Christian Dior, like Chanel, changed the face of fashion for good. Founding his eponymous label in 1946, Dior introduced his New Look that shook the world. Today, Dior is helmed by Belgian born Raf Simons. Leading actors Robert Pattinson, Natalie Portman, Jennifer Lawrence and Marion Cottilard are all faces of the label. Closer home, Kangana Ranaut, Alia Bhatt, Sonam Kapoor and Chitrangda Singh have been spotted wearing Dior’s divine creations on the red carpet. We take a look at the beginnings of the house of Dior, and how the luxury brand has evolved.
Christian Dior was born and raised in Normandy, France. His family owned a fertilizer company named Dior Frères and was successful in the business. At the age of 10, his family moved to Paris. While at university, Christian studied political science. Later, he was financed by his father to open a small art gallery featuring works from the likes of Pablo Picasso. Three years later, bad luck struck the family with the death of Dior’s mother and brother; his father also lost money due to the Great Depression and Christian had to shut down his gallery. After working briefly with fashion designer Robert Piguet, he was enlisted in the army.
Dior left military service in 1942, and resumed working in the fashion industry, this time working for Lucien Lelong alongside another influential designer Pierre Balmain (who later founded his own fashion house Balmain). Together they designed dresses for Nazi officer wives and society women.
Backed by Marcel Boussoc, a cotton fabric magnate, Dior eventually founded his own fashion house in 1946. Success came quick. In the span of 12 years, he expanded his fashion empire to over 15 countries and employed over 2,000 people.
Dior’s first ever collection was called Corolla, which loosely translated into the circular pattern petals make to comprise a flower. (Dior indulged in gardening as a hobby and knew his plants well – he referenced a lot of flowers for his later collections.) It was only after Carmel Snow, Editor-in-Chief of Harper’s Bazaar, dubbed it the “New Look” did the name stick after she exclaimed “It’s quite a revolution, dear Christian. Your dresses have such a new look.”.
Dior introduced nipped-in waists and narrow shoulders (that emphasized the bust) with a long, wide skirt. It was a huge contrast to the post-war silhouettes that were severe and boxy, and women embraced this refreshing change.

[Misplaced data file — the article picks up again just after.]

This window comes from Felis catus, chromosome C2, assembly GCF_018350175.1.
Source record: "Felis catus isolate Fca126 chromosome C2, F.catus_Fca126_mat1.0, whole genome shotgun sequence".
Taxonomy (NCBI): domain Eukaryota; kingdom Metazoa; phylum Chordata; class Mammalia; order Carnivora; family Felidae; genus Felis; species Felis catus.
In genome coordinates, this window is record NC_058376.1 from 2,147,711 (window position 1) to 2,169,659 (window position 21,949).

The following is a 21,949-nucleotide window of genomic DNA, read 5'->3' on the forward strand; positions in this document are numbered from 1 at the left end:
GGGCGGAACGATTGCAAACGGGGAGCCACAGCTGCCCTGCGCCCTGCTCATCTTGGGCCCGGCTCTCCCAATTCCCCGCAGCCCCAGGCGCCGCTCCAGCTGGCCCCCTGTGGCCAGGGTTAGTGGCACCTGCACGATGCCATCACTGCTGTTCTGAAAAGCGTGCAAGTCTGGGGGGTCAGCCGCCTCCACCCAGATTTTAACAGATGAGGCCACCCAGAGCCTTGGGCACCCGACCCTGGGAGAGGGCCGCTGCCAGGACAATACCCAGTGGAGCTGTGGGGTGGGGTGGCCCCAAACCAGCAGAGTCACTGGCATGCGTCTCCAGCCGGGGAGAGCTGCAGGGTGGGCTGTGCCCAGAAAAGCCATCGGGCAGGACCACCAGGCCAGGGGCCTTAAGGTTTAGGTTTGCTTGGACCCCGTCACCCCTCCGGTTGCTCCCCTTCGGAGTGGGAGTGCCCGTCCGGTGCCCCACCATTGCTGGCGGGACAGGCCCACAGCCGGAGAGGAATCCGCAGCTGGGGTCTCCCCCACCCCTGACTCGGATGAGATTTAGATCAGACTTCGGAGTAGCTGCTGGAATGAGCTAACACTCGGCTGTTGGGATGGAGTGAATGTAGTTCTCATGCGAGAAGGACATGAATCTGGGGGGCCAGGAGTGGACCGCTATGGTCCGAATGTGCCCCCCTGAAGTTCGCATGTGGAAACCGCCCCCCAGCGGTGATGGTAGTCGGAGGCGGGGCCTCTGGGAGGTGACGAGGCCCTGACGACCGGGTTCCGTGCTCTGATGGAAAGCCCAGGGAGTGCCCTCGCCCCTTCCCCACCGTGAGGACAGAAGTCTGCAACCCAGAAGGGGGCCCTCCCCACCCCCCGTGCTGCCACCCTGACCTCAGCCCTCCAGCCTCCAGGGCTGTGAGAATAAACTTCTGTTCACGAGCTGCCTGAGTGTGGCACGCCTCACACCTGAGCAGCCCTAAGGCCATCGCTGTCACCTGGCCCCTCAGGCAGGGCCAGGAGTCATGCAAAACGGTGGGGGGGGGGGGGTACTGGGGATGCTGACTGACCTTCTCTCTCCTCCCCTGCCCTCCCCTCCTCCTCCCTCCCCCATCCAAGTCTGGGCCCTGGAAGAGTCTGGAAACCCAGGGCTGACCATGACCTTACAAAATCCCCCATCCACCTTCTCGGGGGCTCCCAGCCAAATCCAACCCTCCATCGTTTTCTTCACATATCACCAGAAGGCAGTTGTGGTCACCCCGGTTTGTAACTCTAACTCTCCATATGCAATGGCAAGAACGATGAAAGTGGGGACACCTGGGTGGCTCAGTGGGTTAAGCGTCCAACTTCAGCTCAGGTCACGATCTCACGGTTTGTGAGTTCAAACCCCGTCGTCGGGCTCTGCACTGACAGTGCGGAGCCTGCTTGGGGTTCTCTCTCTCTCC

Dior said of his collection: “We were emerging from the period of war, of uniforms, of women-soldiers built like boxers. I drew women-flowers, soft shoulders, fine waists like liana and wide skirts like corolla.”
The collection caught on with a rage, with one diplomat’s wife recalling to Vogue that entering Chanel’s dressing room was “more dangerous than entering a den of female lions before feeding time… The richest ladies in Europe were screaming for the models, shrill cries of ‘Where is [that sample]! I had it and someone has stolen it right from under my eyes!’”
Another well known story was when two women were standing on a Parisian street outfitted in Dior. A mob of women approached them and one swung her purse. Soon the two were under attack and their dresses were ripped from their bodies. The incident made headlines and Dior soon realized the impact of his collection.
Hollywood came calling with actress Rita Hayworth picking up a dress for her movie Gilda. Dior showcased his collection for the royal family but George V forbade his daughters Princesses Elizabeth (now Queen Elizabeth) and Margaret from wearing their outfits as he deemed them too extravagant when the country was still rationing.
Dior’s influence spread beyond his own label as well. Yves Saint Laurent and Pierre Cardin eventually worked under him and soon launched their own successful fashion empires.
There is considerable mystery shrouding Dior’s death. Some cite that he died choking on a fishbone, some say he died of a heart attack and some said it was a strenuous sexual encounter with three men. (Dior was not openly gay.)
In 1996, Dior hired a young Brit names John Galliano, who replaced Gianfranco Ferre at the helm of the brand. The Gibraltar-born designer created a splash for his graduating collection at London’s prestigious Central Saint Martin’s. After unsuccessfully launching his own label, he was appointed head of Givenchy and then later moved to Dior. He was the first ever British designer to head a major French fashion house. His Geisha and Return of Cleopatra collections were lauded by the fashion world. View them below:
Galliano fell from disgrace after an alcohol and prescription pill-fuelled anti-Semitic rant in a café. The designer was first suspended and subsequently fired from the house. Galliano sued the house over his contract and recently returned to the fashion industry after friend Oscar de la Renta asked him to co-design with him for his collection.
After nearly a year of waiting, Raf Simons was announced as the creative director for Dior, beating the likes of Marc Jacobs, Ricardo Tisci and Alber Elbaz for the top honour.
The Belgian born designer was previously head of Jill Sander and brought a quiet sense of minimalism as compared to Galliano’s theatrics when it came to design. Dior sales rose 24% after Simon’s first ever collection for the brand i.e Haute Couture 2012. His collections have gone from strength to strength and we can’t wait to see more from this designer, and the House of Dior.
Check out his collections below:
That’s Dior for you in a capsule. We’re looking forward to the new direction the House of Dior is headed in.